Nelson wrote:But I don't think your original post actually helps much other than to show that there are some people who are better off taking a full ride. Sure, but those people are only better off assuming outcomes are equally likely. And they aren't. The argument for HYS in most cases is that the placement outcomes are better and that their LRAPs help mitigate the increased debt to some extent. If you start from the assumption that placement is equal (as you do in your OP by setting out three equal scenarios), then obviously the free option makes better financial sense.
This is definitely a better explanation of what you're trying to say. As I've said before (as early as my second post), HYS is a terrific option for those interested in prestigious PI, which, while still a bit unicornish, are certainly far more obtainable from Yale than from, say, Berkeley. Placement is clearly not equal, and I did try to account for that fact in OP; though that was definitely not the point I was trying to make.
The problem I have, and I think you'll agree with me, is where an OP starts a thread that says, "I have a full ride at Penn and I was accepted with no financial aid at Harvard, I want to be an AUSA, what should I do?" And at that point, someone will undoubtedly come to Harvard's defense with "You don't have to worry about debt, because exceptional LRAP!" I don't contend that Harvard may in fact be the better choice based on hypothetical-though-frequently-not-OP's goals, but I think it's only fair to properly represent the situation in question, especially when there are so many posters actively misrepresenting the school's LRAP program.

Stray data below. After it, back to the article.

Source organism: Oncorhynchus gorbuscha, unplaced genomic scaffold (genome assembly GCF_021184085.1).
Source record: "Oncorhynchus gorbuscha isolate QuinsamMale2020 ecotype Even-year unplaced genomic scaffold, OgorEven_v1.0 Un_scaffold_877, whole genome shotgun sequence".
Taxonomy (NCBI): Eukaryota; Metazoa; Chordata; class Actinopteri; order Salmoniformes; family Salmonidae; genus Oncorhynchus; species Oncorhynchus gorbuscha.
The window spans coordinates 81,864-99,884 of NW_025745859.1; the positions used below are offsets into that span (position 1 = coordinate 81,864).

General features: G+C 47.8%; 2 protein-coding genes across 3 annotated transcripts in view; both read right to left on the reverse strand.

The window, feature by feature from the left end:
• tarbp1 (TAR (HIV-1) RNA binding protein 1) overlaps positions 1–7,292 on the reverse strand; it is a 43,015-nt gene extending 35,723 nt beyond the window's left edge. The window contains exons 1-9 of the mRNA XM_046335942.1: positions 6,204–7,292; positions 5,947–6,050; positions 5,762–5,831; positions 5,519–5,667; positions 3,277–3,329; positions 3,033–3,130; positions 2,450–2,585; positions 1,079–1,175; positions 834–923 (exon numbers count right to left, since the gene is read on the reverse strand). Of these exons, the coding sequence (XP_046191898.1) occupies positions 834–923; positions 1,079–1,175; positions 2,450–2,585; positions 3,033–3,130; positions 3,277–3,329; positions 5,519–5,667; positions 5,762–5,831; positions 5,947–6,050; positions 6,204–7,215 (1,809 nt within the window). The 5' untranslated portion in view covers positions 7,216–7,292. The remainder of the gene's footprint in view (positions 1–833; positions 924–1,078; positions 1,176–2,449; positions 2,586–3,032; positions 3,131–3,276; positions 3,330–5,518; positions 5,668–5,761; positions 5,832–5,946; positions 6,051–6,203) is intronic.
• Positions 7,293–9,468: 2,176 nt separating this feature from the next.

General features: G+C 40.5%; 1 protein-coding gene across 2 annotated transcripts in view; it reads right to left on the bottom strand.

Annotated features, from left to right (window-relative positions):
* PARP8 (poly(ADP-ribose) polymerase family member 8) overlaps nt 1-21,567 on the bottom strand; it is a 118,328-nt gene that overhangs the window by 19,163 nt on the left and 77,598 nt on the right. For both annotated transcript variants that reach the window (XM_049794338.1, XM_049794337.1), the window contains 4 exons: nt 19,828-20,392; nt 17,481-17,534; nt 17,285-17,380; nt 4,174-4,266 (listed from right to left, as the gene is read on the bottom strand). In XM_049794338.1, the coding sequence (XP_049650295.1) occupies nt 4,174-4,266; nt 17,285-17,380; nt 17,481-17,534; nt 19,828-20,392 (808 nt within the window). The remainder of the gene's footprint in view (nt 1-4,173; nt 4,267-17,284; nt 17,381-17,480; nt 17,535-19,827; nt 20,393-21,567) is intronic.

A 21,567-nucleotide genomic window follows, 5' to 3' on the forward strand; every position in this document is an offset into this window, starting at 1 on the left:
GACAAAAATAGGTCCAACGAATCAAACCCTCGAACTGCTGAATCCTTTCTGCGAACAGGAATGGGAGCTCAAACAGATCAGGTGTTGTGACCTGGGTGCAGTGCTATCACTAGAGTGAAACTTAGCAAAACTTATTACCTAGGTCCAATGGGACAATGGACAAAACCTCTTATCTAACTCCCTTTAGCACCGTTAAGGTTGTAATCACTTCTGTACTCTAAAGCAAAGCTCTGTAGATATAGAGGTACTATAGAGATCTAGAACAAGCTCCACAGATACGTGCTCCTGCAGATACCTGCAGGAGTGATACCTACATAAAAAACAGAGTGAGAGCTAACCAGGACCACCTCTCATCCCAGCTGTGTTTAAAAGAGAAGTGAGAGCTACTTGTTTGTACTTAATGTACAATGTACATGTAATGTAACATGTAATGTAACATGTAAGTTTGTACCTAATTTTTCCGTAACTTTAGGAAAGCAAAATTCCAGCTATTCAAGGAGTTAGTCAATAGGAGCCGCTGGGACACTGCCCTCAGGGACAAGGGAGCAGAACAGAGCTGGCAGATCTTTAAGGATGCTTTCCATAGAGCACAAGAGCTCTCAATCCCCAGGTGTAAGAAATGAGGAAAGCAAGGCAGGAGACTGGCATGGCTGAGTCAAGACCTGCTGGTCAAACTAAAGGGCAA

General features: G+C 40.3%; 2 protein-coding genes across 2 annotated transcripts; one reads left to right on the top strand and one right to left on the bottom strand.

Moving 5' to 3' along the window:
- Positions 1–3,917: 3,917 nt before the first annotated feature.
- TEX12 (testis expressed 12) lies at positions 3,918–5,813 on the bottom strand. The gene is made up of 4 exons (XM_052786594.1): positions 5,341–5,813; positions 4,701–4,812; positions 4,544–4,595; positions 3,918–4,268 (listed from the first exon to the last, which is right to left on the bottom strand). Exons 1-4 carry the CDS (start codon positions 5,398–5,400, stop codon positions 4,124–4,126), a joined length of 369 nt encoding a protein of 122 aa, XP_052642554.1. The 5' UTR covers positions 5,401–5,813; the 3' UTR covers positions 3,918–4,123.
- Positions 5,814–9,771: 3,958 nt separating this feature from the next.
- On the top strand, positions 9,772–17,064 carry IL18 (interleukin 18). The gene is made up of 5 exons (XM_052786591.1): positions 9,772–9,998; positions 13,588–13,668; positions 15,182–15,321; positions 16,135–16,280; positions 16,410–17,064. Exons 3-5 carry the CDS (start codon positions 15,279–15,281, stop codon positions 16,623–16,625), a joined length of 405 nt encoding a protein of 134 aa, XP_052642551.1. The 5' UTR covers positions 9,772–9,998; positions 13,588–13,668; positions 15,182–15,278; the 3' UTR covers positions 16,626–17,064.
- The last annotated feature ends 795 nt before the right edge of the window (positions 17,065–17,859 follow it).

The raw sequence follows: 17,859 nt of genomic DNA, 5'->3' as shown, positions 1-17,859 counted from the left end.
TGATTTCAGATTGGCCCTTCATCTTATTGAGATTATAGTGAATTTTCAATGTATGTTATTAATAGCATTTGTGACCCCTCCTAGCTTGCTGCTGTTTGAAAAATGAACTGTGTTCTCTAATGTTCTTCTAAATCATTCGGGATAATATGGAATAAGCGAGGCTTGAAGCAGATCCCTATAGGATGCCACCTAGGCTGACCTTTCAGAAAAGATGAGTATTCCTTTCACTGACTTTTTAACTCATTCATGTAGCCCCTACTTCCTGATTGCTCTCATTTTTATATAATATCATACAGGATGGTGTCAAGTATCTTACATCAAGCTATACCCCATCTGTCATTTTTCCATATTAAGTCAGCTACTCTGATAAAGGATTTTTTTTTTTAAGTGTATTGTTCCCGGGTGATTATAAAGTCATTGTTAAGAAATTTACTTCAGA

NYstate wrote:Why are you assuming the Michigan grad has zero debt but won't have the same savings at other schools? Most full ride people still owe debt for COL.
I did address this earlier -- if it makes you feel better, you can give the HYS person the same 40k-ish in COL savings. Now instead of being 250k in debt, you're only 200k or so. Since you're obviously not going to pay even 200k off in ten years on a PI salary, the question still remains -- do you use HYS LRAP and have the debt forgiven by the school, or do you use PAYE/PSLF and have the debt forgiven by the feds? One thing is for sure, you wasted 40k of your savings because there is literally no difference in outcome between 250k in forgiveness than 200k in forgiveness.
On the other hand, it makes sense for the Michigan grad to pay off all his loans ASAP because he almost certainly would
be paying off the entirety of his loans with a standard repayment plan. So why borrow money you already have at 8% when you have it sitting in your bank?
This raises a factual question on my part - do LRAP iterations or IBR/PSLF take personal savings into account? I've never heard that, so my guess is no, but it clearly impacts your ability to pay.
Harvard does for sure, as I pointed out in OP (obviously not tied to PSLF), I wouldn't be surprised at all to find out Yale and Stanford did as well. Some PSLF-tied LRAPs, notably NYU, won't let you participate in their LRAP if you have in assets more than the amount your loan. So if you have 300k in the bank, and 280k in student loans, they'll tell you to pay your damn loan.
According to the FSA glossary, (found here: http://studentaid.ed.gov/glossary
), partial financial hardship does not seem to take into account preexisting assets.